Emma Span’s Jose Reyes ebook: Writing a bestseller in under a month
The top-selling baseball book on Amazon.com is an ebook, a Kindle Single by Emma Span called “An Arm and a Leg”. It’s about whether the New York Mets should trade Jose Reyes before he becomes a free agent at the end of this season.
If that sounds like more of a topic for a magazine article than a book, that’s because it is. That’s one of the great things about ebooks. They allow writers to sell such pieces directly to readers, without having to go through a publication. “An Arm and a Leg” is yours for 99 cents. As Span says she’s grown fond of saying, it doesn’t cost any more than a pack of gum or a soda.
Span, a part-time editor for The Daily as well as a busy freelance sportswriter, told me by email that the book was assigned to her by Dave Blum, the Kindle Singles editor, who was Span’s editor when she wrote sports for the Village Voice in 2006-07.
“He called me up about a month ago and asked if I’d like to write something about Jose Reyes,” she wrote. “I said sure, because writing about Reyes is fun and I wanted to work with him again, and I was curious about how the whole Kindle Singles thing worked. The only real guideline, topic aside, was it had to be over 5,000 words.”
That sounded like a relative piece of cake to Span, who last year published her first paper-and-ink book, “90% of the Game Is Half Mental: And Other Tales From the Edge of Baseball Fandom.”
Blum wanted the ebook up before the July 31 non-waiver trading deadline, which only gave her a few weeks. She says ESPN’s Buster Olney reported that the Mets did not want to trade Reyes one week before her deadline.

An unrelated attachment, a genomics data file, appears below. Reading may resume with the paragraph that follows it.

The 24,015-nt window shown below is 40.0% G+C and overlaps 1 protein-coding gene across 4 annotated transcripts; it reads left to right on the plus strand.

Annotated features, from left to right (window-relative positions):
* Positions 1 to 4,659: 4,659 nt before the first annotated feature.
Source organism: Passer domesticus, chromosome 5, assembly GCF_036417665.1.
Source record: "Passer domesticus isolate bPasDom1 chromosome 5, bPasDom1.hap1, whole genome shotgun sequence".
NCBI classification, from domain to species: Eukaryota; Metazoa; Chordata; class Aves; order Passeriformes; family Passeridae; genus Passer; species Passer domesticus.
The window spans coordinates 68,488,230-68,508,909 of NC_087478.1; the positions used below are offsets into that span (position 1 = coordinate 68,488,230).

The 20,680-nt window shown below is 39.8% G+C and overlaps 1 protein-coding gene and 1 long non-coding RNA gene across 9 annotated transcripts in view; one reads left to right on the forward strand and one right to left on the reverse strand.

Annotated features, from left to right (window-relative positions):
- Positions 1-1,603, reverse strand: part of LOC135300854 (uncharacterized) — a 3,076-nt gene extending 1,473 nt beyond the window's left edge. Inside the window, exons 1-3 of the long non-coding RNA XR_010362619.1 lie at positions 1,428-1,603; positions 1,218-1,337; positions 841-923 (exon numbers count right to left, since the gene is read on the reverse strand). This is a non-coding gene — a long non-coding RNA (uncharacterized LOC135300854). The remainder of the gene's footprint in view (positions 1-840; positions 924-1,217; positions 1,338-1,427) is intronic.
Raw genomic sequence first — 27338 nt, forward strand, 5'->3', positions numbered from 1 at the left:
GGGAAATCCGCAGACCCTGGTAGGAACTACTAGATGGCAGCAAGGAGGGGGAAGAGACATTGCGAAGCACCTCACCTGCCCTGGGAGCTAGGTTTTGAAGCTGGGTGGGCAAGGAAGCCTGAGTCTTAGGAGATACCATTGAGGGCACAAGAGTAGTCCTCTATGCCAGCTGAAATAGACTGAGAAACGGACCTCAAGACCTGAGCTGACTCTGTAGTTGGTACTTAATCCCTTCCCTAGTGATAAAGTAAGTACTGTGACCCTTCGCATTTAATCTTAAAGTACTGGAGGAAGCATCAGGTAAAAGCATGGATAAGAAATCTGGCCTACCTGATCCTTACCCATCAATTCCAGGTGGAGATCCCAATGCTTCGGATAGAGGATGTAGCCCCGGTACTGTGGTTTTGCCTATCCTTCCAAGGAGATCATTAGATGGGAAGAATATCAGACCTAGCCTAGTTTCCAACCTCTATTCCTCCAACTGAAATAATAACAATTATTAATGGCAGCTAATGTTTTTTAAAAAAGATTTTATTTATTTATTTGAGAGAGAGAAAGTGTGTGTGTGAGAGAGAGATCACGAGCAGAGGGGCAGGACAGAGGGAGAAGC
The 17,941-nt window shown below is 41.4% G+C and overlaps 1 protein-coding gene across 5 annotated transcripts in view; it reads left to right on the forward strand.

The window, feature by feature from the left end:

Even now, four days after the trade deadline, with Reyes very unlikely to be moved, “An Arm and a Leg” is Amazon’s bestselling baseball book, ahead of “Moneyball” — various editions of which take up four of the top 10 spots — and bios of Derek Jeter and Stan Musial. It’s No. 12 on the Kindle Singles bestsellers list.
“The fact that it was an assigned piece helped a lot,” Span wrote by email. “They took care of the cover, and gave it good placement on the site when it was published, and without that I’m sure it would have been much harder to bring it to people’s attention. So I had a lot of help there.”
She says her editor recommended the 99-cent price, though she was free to charge as much as $2.99. “It makes sense to me,” she wrote. “It’s much easier to convince people to spend less than $1 than anything over it — for proof, just see some of the crap I’ve bought on iTunes.” She gets 70 percent of sales, with Amazon taking 30 percent.
“An Arm and a Leg” has sold “fewer than you’d think, but more than I expected,” Span wrote. “Financially it’s not quite successful yet, based on the fairly arbitrary benchmark I set for it, but I do expect it ultimately will be.”
I asked her what it was like to look at that bestsellers list and see her book sitting above Michael Lewis’ classic.
“I know it won’t last long, but being No. 1 in baseball, however briefly, really is pretty awesome,” she wrote. “I took a screenshot and emailed it to myself with the subject ‘this actually happened.’”